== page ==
Don’t hold your breath waiting on an LG Android tablet, as the South Korean mobile maker has scrapped a planned device running Android 2.2 (Froyo), presumably in favor of a more tablet-friendly OS.
“We plan to introduce a tablet that runs on the most reliable Android version … We are in talks with Google to decide on the most suitable version for our tablet and that is not Froyo 2.2,” an unnamed LG official told Reuters.
The move by LG is the latest example that the current Android version is not optimized for tablets. Last month, Google mobile product director Hugo Barra said as much, claiming, “Froyo is not optimized for use on tablets.” He added, “If you want Android market on that platform, the apps just wouldn’t run, It [Froyo] is just not designed for that form factor.”
Speculation suggests that LG could wait on Android 3.0 (Gingerbread), which rumors indicates will support higher screen resolutions than Froyo, offer an improved UI and work well with tablet-specific hardware. Froyo and previous versions of Android are smartphone operating systems and were designed specifically for the smaller form factor.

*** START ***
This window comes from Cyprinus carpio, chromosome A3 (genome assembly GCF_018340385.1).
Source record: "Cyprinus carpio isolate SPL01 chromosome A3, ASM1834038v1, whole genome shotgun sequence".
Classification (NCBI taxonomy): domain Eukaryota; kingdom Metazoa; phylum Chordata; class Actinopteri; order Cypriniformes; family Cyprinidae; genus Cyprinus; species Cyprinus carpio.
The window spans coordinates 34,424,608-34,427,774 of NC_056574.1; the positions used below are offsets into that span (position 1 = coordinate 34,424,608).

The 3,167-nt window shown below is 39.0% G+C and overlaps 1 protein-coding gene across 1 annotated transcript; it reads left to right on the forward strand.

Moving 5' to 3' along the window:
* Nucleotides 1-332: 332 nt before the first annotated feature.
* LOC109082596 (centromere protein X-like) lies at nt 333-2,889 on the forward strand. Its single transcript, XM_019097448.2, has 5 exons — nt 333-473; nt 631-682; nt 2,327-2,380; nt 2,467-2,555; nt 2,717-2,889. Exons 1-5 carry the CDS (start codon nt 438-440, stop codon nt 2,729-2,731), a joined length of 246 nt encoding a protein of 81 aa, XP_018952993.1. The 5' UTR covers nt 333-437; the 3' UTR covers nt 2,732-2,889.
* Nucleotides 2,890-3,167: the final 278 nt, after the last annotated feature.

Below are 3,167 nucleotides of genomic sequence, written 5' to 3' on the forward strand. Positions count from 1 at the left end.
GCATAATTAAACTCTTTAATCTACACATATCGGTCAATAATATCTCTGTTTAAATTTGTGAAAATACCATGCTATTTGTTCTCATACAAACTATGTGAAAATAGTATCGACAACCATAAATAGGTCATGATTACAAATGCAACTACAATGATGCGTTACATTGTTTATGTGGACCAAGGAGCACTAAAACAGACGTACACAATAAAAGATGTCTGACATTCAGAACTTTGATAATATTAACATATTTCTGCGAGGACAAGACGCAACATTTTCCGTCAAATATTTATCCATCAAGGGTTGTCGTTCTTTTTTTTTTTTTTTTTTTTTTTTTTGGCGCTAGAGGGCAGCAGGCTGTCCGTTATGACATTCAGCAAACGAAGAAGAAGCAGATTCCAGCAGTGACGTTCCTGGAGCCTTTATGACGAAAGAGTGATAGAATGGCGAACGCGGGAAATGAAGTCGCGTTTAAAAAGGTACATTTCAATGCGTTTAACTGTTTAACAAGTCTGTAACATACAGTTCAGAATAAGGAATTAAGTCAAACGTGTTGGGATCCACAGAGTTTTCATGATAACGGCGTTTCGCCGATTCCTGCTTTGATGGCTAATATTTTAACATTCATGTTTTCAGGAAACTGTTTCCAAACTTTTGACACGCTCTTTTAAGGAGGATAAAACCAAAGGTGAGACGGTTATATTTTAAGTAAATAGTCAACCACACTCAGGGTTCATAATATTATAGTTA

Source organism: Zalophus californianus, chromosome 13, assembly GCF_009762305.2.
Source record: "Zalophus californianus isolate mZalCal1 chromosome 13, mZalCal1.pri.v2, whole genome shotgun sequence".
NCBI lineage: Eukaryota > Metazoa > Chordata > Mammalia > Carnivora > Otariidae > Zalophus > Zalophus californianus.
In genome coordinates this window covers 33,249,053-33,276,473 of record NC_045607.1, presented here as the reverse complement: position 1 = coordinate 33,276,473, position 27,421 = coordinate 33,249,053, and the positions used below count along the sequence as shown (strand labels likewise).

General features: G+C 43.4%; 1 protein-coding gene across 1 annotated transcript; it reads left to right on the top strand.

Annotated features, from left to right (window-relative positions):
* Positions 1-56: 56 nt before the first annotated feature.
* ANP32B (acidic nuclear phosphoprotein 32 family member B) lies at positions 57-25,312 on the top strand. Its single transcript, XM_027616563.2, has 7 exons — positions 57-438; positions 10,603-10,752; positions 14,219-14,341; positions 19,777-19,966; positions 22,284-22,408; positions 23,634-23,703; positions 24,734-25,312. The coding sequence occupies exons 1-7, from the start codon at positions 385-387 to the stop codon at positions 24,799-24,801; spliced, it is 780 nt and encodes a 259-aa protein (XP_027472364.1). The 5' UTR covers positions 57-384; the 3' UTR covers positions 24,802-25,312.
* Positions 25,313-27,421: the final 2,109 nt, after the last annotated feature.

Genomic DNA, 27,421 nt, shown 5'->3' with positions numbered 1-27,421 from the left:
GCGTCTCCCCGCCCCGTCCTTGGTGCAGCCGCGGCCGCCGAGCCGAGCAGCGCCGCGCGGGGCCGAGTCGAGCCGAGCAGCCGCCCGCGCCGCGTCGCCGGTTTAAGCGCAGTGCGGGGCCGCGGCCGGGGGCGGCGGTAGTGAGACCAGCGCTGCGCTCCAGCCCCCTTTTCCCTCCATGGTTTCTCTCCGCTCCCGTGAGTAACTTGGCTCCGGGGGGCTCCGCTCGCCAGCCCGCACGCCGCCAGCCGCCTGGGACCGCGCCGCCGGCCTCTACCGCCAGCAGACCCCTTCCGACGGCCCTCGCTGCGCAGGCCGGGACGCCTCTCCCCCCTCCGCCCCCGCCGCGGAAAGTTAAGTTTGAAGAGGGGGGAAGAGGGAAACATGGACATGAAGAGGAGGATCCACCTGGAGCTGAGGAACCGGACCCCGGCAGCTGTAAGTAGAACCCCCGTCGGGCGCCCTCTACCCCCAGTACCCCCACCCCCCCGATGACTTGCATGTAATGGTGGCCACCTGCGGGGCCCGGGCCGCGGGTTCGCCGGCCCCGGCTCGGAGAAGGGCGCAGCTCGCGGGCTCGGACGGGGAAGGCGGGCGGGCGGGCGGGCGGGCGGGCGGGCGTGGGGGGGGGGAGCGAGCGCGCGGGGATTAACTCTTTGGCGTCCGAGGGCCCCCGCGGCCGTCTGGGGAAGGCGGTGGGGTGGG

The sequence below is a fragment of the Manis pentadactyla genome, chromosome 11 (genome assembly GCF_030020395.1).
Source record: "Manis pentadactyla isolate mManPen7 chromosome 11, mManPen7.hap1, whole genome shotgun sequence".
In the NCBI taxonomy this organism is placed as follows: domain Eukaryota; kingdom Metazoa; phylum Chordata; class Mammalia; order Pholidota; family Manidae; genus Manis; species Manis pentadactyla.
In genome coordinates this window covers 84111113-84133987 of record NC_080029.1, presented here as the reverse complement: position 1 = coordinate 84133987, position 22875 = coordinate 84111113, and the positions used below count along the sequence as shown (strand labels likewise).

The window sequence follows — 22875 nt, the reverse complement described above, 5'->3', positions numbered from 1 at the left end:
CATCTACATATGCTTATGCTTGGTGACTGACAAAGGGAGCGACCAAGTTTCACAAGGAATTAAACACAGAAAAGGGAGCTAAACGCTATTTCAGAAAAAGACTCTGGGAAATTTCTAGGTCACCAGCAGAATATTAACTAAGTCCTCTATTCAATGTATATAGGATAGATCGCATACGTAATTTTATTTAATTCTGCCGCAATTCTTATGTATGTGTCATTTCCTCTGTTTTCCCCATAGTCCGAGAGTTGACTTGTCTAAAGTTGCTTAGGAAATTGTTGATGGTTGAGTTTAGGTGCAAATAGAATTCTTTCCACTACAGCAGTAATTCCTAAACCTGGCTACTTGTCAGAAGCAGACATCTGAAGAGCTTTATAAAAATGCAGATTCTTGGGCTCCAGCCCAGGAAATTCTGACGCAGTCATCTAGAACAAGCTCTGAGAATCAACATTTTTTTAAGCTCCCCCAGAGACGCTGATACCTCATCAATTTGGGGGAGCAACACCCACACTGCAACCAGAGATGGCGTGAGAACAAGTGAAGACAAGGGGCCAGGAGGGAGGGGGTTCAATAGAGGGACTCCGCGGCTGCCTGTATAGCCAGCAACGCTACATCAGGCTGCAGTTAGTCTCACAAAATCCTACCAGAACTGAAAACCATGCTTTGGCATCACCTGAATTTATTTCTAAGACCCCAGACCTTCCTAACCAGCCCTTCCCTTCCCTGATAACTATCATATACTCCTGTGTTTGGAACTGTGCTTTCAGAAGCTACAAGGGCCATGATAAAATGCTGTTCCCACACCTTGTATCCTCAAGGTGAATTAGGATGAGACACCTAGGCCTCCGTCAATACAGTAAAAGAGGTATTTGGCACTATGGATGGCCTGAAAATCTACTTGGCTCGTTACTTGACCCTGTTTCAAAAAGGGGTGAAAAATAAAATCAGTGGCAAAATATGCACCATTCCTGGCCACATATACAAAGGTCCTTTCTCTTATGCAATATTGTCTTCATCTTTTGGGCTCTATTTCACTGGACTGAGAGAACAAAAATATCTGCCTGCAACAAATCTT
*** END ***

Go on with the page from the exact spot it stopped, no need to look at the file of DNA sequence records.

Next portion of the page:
LG Not Alone
LG joins Motorola on the sidelines, a company that also expressed reluctance to enter the Android tablet fray this year. “We want to make sure that any tablet that we deliver is competitive in the marketplace, and I think all of us will make sure that we will only deliver that when that occurs,” Motoroal CEO Sanjay Jha recently said at an investors’ conference.
Many Android tablets currently run Froyo, but they either have low screen resolutions for their size or lack access to the Android Market. Google will not grant Market access to devices that do not meet certain criteria, including the ability to properly run apps. “The way Android Market works is it’s not going to be available on devices that don’t allow applications to run correctly,” said Barra.